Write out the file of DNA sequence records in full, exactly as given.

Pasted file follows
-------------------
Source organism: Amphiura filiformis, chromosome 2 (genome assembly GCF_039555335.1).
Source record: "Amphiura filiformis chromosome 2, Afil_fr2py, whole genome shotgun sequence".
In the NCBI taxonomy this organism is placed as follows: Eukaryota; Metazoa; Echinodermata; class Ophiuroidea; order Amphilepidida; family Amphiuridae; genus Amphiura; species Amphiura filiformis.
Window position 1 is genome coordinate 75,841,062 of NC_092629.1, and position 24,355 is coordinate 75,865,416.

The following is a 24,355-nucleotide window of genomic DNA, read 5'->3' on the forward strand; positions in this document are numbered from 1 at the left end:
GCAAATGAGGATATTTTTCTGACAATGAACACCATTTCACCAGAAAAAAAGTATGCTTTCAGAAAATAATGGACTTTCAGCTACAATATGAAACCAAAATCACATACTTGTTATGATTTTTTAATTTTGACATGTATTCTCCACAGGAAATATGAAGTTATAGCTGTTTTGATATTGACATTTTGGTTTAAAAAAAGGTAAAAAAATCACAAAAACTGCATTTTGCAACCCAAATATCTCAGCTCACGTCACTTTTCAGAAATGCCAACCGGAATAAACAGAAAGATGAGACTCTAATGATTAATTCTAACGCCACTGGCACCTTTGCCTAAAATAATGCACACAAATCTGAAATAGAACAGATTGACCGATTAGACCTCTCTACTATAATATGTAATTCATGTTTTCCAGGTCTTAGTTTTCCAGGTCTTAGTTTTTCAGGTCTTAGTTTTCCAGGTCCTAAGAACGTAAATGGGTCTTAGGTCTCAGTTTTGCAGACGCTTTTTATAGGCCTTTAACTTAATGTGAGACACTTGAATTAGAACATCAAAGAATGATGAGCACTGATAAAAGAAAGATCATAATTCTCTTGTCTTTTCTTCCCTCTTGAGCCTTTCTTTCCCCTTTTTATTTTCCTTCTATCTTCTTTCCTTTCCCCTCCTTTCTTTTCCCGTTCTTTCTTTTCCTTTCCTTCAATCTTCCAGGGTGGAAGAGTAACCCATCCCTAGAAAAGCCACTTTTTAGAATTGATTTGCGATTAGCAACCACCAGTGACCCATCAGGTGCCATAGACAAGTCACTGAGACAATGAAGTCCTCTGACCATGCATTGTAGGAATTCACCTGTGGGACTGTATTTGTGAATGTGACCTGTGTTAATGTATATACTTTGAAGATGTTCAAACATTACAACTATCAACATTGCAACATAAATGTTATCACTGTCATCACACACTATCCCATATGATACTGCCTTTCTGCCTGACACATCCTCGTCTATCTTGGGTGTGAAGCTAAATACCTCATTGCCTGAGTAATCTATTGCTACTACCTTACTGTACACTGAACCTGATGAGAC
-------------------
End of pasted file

Source organism: Amphiura filiformis, chromosome 2 (genome assembly GCF_039555335.1).
Source record: "Amphiura filiformis chromosome 2, Afil_fr2py, whole genome shotgun sequence".
In the NCBI taxonomy this organism is placed as follows: Eukaryota; Metazoa; Echinodermata; class Ophiuroidea; order Amphilepidida; family Amphiuridae; genus Amphiura; species Amphiura filiformis.
Window position 1 is genome coordinate 75,841,062 of NC_092629.1, and position 24,355 is coordinate 75,865,416.

The following is a 24,355-nucleotide window of genomic DNA, read 5'->3' on the forward strand; positions in this document are numbered from 1 at the left end:
GCAAATGAGGATATTTTTCTGACAATGAACACCATTTCACCAGAAAAAAAGTATGCTTTCAGAAAATAATGGACTTTCAGCTACAATATGAAACCAAAATCACATACTTGTTATGATTTTTTAATTTTGACATGTATTCTCCACAGGAAATATGAAGTTATAGCTGTTTTGATATTGACATTTTGGTTTAAAAAAAGGTAAAAAAATCACAAAAACTGCATTTTGCAACCCAAATATCTCAGCTCACGTCACTTTTCAGAAATGCCAACCGGAATAAACAGAAAGATGAGACTCTAATGATTAATTCTAACGCCACTGGCACCTTTGCCTAAAATAATGCACACAAATCTGAAATAGAACAGATTGACCGATTAGACCTCTCTACTATAATATGTAATTCATGTTTTCCAGGTCTTAGTTTTCCAGGTCTTAGTTTTTCAGGTCTTAGTTTTCCAGGTCCTAAGAACGTAAATGGGTCTTAGGTCTCAGTTTTGCAGACGCTTTTTATAGGCCTTTAACTTAATGTGAGACACTTGAATTAGAACATCAAAGAATGATGAGCACTGATAAAAGAAAGATCATAATTCTCTTGTCTTTTCTTCCCTCTTGAGCCTTTCTTTCCCCTTTTTATTTTCCTTCTATCTTCTTTCCTTTCCCCTCCTTTCTTTTCCCGTTCTTTCTTTTCCTTTCCTTCAATCTTCCAGGGTGGAAGAGTAACCCATCCCTAGAAAAGCCACTTTTTAGAATTGATTTGCGATTAGCAACCACCAGTGACCCATCAGGTGCCATAGACAAGTCACTGAGACAATGAAGTCCTCTGACCATGCATTGTAGGAATTCACCTGTGGGACTGTATTTGTGAATGTGACCTGTGTTAATGTATATACTTTGAAGATGTTCAAACATTACAACTATCAACATTGCAACATAAATGTTATCACTGTCATCACACACTATCCCATATGATACTGCCTTTCTGCCTGACACATCCTCGTCTATCTTGGGTGTGAAGCTAAATACCTCATTGCCTGAGTAATCTATTGCTACTACCTTACTGTACACTGAACCTGATGAGAC